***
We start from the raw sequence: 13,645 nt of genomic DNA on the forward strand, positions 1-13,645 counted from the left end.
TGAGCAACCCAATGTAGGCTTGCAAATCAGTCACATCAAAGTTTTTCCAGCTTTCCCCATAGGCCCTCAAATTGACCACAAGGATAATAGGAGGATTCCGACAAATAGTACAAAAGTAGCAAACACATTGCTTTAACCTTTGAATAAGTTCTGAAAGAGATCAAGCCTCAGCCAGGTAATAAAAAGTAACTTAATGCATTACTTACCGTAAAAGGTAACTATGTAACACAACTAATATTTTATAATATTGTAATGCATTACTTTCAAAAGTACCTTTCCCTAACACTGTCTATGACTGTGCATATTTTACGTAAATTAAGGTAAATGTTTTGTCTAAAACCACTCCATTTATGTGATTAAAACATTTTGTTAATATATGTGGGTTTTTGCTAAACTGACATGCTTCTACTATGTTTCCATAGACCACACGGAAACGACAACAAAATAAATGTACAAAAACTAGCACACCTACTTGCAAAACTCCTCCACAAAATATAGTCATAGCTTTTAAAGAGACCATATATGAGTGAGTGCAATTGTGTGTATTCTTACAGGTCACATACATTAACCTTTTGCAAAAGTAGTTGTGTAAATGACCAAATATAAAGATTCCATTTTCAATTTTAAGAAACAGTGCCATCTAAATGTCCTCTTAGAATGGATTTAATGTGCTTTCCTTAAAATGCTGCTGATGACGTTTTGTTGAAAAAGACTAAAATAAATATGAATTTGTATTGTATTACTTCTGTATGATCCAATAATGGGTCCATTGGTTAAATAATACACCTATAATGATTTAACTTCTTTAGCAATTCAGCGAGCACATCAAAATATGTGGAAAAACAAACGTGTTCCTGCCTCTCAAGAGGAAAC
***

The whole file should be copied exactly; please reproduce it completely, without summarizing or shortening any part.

We start from the raw sequence: 13,645 nt of genomic DNA on the forward strand, positions 1-13,645 counted from the left end.
TGAGCAACCCAATGTAGGCTTGCAAATCAGTCACATCAAAGTTTTTCCAGCTTTCCCCATAGGCCCTCAAATTGACCACAAGGATAATAGGAGGATTCCGACAAATAGTACAAAAGTAGCAAACACATTGCTTTAACCTTTGAATAAGTTCTGAAAGAGATCAAGCCTCAGCCAGGTAATAAAAAGTAACTTAATGCATTACTTACCGTAAAAGGTAACTATGTAACACAACTAATATTTTATAATATTGTAATGCATTACTTTCAAAAGTACCTTTCCCTAACACTGTCTATGACTGTGCATATTTTACGTAAATTAAGGTAAATGTTTTGTCTAAAACCACTCCATTTATGTGATTAAAACATTTTGTTAATATATGTGGGTTTTTGCTAAACTGACATGCTTCTACTATGTTTCCATAGACCACACGGAAACGACAACAAAATAAATGTACAAAAACTAGCACACCTACTTGCAAAACTCCTCCACAAAATATAGTCATAGCTTTTAAAGAGACCATATATGAGTGAGTGCAATTGTGTGTATTCTTACAGGTCACATACATTAACCTTTTGCAAAAGTAGTTGTGTAAATGACCAAATATAAAGATTCCATTTTCAATTTTAAGAAACAGTGCCATCTAAATGTCCTCTTAGAATGGATTTAATGTGCTTTCCTTAAAATGCTGCTGATGACGTTTTGTTGAAAAAGACTAAAATAAATATGAATTTGTATTGTATTACTTCTGTATGATCCAATAATGGGTCCATTGGTTAAATAATACACCTATAATGATTTAACTTCTTTAGCAATTCAGCGAGCACATCAAAATATGTGGAAAAACAAACGTGTTCCTGCCTCTCAAGAGGAAAC